, πορευεται, and οχετον for apedpwva; viii. 10 opia for menn (so Wake 34, me teste); ix. 2 αναγει

for avapepel (this with 2pe); v. 43 ameldelv for Binonvai (so v. 47 even in Wake 34), with several others ; xii. 24 yelvwo KOVTEO for eidoteo :—these may suffice to shew our meaning, without adding 24 other examples from the same Gospel.

JOHN xviii. 1. For TW Kedpwv, which is well supported, many good authorities have tov κεδρων, which there can be little doubt is the true reading, κεδρων (κενδρων is the form found in K. oser, 192 and a few others) being a Hebrew Proper Name. Codd. XD, however, alone of the MSS., coincide in upholding Tov kedpov, which seems to be meant in a. b., the Thebaic, perhaps too in the Memphitic and Aethiopic. Tischendorf notices that the affinity of Codd. XD is closer in S. John's Gospel than elsewhere (Synopsis Evangel. p. liv, 2nd edition).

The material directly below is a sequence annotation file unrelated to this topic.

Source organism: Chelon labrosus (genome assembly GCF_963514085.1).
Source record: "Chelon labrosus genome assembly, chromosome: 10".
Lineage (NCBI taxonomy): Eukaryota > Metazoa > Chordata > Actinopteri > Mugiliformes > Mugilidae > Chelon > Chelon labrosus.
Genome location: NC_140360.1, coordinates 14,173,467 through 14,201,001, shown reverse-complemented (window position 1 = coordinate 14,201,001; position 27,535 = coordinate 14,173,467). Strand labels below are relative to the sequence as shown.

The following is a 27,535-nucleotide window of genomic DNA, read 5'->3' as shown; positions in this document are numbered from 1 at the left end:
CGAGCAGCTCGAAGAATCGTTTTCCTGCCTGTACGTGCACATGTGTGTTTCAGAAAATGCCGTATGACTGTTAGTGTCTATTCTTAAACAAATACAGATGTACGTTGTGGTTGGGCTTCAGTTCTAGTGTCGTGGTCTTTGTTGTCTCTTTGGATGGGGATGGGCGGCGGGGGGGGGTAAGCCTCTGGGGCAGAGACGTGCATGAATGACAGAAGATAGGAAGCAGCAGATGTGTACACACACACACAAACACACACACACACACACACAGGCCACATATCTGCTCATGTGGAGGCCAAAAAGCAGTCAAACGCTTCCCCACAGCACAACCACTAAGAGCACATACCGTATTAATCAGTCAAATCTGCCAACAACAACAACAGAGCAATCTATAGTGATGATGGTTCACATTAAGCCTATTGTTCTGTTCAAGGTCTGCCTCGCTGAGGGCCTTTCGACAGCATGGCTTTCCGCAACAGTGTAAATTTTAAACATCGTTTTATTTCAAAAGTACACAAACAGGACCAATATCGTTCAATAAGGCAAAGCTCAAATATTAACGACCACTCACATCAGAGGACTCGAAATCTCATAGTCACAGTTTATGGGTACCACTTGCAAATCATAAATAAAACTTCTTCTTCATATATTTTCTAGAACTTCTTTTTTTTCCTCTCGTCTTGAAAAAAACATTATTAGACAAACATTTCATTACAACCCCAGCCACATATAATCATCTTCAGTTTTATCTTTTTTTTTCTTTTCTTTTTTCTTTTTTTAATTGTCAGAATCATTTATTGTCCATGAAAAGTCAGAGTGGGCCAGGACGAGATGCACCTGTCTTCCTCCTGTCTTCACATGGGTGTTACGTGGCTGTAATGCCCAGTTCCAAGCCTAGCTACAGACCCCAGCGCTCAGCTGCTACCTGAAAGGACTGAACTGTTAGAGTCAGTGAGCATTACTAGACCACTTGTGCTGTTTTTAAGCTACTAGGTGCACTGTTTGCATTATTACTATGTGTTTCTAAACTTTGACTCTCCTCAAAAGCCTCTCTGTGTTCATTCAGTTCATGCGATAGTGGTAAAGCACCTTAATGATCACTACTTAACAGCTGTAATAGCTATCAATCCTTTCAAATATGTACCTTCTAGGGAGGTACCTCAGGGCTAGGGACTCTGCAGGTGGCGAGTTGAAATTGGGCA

LUKE iii. 22. D alone among the Greek manuscripts, supported only by a. b. c. f?. (prima manu), l., instead of ov el o vlog Mov o ayan. ev gol nud. (virtually the same as in S. Matthew), reads υιοσ μου ει συ εγω σημερον γεγεννηκα σε from Psalm ii. 7. A variation thus feebly supported by extant codices cannot be genuine, yet it is a remarkable fact (very instructive as shewing the importance of D in throwing light on the history of the text) that Justin Martyr, citing tà ánouvnmoveópata tûv drogTÓWWV (so that he may mean S. Matthew), Clement of Alexandria, Methodius, Hilary, Lactantius, Faustus in Augustine, Juvencus, the Ebionite Gospel in Epiphanius, have the same reading. Augustine says that nonnulli codices habent secundum Lucam, but not the more ancient ones.